Buying Real Estate in Boulder County as an Escalator to Wealth

While a few renters manage to squirrel away money, the average American discovers that home ownership is a faster escalator to wealth. According to billionaire Warren Buffett, there are several reasons why home ownership is still the financially wise move to make. A recent article by cnbc.com points out that real estate is a valuable asset, especially for families and individuals buying real estate in Boulder County. Buying a home in Boulder makes a lot of sense because of the strong job market and attractive lifestyle that draws high-end buyers. An “oracle of real estate,” Buffett explains several reasons why home ownership is an escalator to wealth for most Americans.

Enjoying 30 years to pay off a loan

The 30-year fixed rate mortgage is an excellent and inexpensive way to borrow money for a home. At this time, interest rates are still low. Buffett tells reporters he took out a 30-year loan for a California home in 1971. He bought the home for about $150,000 and listed it recently for about $11 million. Buffett points out that if people buy a home at a higher interest rate, they can always refinance when rates dip down. Every time you make a mortgage payment, you essentially contribute to a forced savings account in the form of home equity.

Expressing yourself with personal decor

Another benefit of buying real estate in Boulder County include the personal freedom that come with owning your own place. Buffett says he does not plan to sell his Omaha, Nebraska home that he bought in 1958. After raising a family and creating memories, few people want to depart from their family home. When you rent a home in Boulder County, your landlord or property manager often controls everything from paint colors and landscaping to flooring and appliance selections. Renting often leads to anxiety and uncertainty about lease renewal and rent increases.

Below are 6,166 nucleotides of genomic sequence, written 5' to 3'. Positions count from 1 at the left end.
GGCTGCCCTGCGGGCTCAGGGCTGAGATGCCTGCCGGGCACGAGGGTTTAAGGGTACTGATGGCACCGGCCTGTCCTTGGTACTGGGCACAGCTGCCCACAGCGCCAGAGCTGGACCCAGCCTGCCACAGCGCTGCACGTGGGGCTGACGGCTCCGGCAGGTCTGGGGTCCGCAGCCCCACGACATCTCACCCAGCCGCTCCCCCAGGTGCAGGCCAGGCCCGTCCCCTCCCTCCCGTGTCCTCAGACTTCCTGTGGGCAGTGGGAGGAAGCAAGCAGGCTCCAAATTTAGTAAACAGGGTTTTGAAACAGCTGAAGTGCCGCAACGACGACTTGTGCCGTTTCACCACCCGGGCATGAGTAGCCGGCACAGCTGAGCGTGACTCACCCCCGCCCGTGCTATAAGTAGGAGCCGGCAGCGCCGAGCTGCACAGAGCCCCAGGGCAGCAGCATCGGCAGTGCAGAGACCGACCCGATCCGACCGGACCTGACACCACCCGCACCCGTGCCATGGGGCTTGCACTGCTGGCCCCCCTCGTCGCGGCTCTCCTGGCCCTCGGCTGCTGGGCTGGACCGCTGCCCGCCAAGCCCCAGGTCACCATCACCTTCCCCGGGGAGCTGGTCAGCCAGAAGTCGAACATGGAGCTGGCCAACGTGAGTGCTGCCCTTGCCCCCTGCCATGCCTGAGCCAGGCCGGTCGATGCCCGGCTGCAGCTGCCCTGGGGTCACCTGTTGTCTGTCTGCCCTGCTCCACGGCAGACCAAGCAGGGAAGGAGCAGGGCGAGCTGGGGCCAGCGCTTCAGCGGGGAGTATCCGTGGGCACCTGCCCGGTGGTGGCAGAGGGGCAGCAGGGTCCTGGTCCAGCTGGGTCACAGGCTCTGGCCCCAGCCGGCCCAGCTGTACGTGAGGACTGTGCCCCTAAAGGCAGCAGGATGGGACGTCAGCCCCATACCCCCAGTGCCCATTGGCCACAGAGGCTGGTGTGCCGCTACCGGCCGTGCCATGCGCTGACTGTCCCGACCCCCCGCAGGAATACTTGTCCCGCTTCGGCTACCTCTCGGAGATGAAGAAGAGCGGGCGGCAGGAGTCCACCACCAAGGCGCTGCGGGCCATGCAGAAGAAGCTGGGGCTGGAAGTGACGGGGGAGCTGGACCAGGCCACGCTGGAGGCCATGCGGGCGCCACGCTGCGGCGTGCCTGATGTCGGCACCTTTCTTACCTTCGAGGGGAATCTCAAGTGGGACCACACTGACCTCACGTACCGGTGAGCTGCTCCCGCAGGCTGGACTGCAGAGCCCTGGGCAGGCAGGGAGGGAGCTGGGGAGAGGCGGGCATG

At Laura Guerra Real Estate, we help people with the rent versus buy decision in Boulder, Lafayette, Longmont, Louisville and other great communities. To find out more reasons why buying a home benefits you financially, please contact us.

Ask These 3 Questions Before Putting an Offer in on Your Dream Home in Boulder

You’ve found it–your family’s perfect home. It meets all your specifications and then some. Or does it? Before you make an offer on a house, take your emotions out of the decision for a moment. Ask yourself and your real estate agent these three important questions to make sure this is the right house for you and that you’re getting the best deal possible.

 

1. What needs to be fixed?

Conduct your own informal home inspection before you make an offer. Some problems could cost you a lot of money in the future. Does the roof need any work? Are carpets and hardwood floors in good shape? How about large trees–are they healthy? Does the house still have its original water heater? Has the house been inspected for mold recently? If you’re not comfortable checking for these things yourself, have a knowledgeable friend or family member come with you on a walk-through. Always have a professional home inspection done before the sale is finalized.